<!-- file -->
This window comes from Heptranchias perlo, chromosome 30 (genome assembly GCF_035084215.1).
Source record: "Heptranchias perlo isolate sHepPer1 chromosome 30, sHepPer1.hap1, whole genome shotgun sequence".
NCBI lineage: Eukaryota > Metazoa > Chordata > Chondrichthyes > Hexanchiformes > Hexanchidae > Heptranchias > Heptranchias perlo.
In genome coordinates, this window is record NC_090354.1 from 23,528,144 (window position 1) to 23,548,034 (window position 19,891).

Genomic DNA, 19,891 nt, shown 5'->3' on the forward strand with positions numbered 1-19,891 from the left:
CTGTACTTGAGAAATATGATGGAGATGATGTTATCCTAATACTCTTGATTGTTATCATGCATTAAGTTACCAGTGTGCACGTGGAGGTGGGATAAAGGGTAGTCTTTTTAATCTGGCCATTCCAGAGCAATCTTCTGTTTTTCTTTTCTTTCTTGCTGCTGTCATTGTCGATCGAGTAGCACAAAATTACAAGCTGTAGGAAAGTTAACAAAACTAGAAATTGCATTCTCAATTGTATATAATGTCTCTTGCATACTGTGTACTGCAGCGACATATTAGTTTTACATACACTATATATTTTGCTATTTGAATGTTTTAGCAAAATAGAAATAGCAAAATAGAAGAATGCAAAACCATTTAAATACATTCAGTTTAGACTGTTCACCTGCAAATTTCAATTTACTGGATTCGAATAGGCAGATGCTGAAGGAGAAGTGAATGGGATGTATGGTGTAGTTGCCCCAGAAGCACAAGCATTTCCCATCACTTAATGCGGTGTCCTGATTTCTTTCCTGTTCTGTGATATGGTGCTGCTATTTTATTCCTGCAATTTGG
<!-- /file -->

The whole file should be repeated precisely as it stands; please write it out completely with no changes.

This window comes from Heptranchias perlo, chromosome 30 (genome assembly GCF_035084215.1).
Source record: "Heptranchias perlo isolate sHepPer1 chromosome 30, sHepPer1.hap1, whole genome shotgun sequence".
NCBI lineage: Eukaryota > Metazoa > Chordata > Chondrichthyes > Hexanchiformes > Hexanchidae > Heptranchias > Heptranchias perlo.
In genome coordinates, this window is record NC_090354.1 from 23,528,144 (window position 1) to 23,548,034 (window position 19,891).

Genomic DNA, 19,891 nt, shown 5'->3' on the forward strand with positions numbered 1-19,891 from the left:
CTGTACTTGAGAAATATGATGGAGATGATGTTATCCTAATACTCTTGATTGTTATCATGCATTAAGTTACCAGTGTGCACGTGGAGGTGGGATAAAGGGTAGTCTTTTTAATCTGGCCATTCCAGAGCAATCTTCTGTTTTTCTTTTCTTTCTTGCTGCTGTCATTGTCGATCGAGTAGCACAAAATTACAAGCTGTAGGAAAGTTAACAAAACTAGAAATTGCATTCTCAATTGTATATAATGTCTCTTGCATACTGTGTACTGCAGCGACATATTAGTTTTACATACACTATATATTTTGCTATTTGAATGTTTTAGCAAAATAGAAATAGCAAAATAGAAGAATGCAAAACCATTTAAATACATTCAGTTTAGACTGTTCACCTGCAAATTTCAATTTACTGGATTCGAATAGGCAGATGCTGAAGGAGAAGTGAATGGGATGTATGGTGTAGTTGCCCCAGAAGCACAAGCATTTCCCATCACTTAATGCGGTGTCCTGATTTCTTTCCTGTTCTGTGATATGGTGCTGCTATTTTATTCCTGCAATTTGG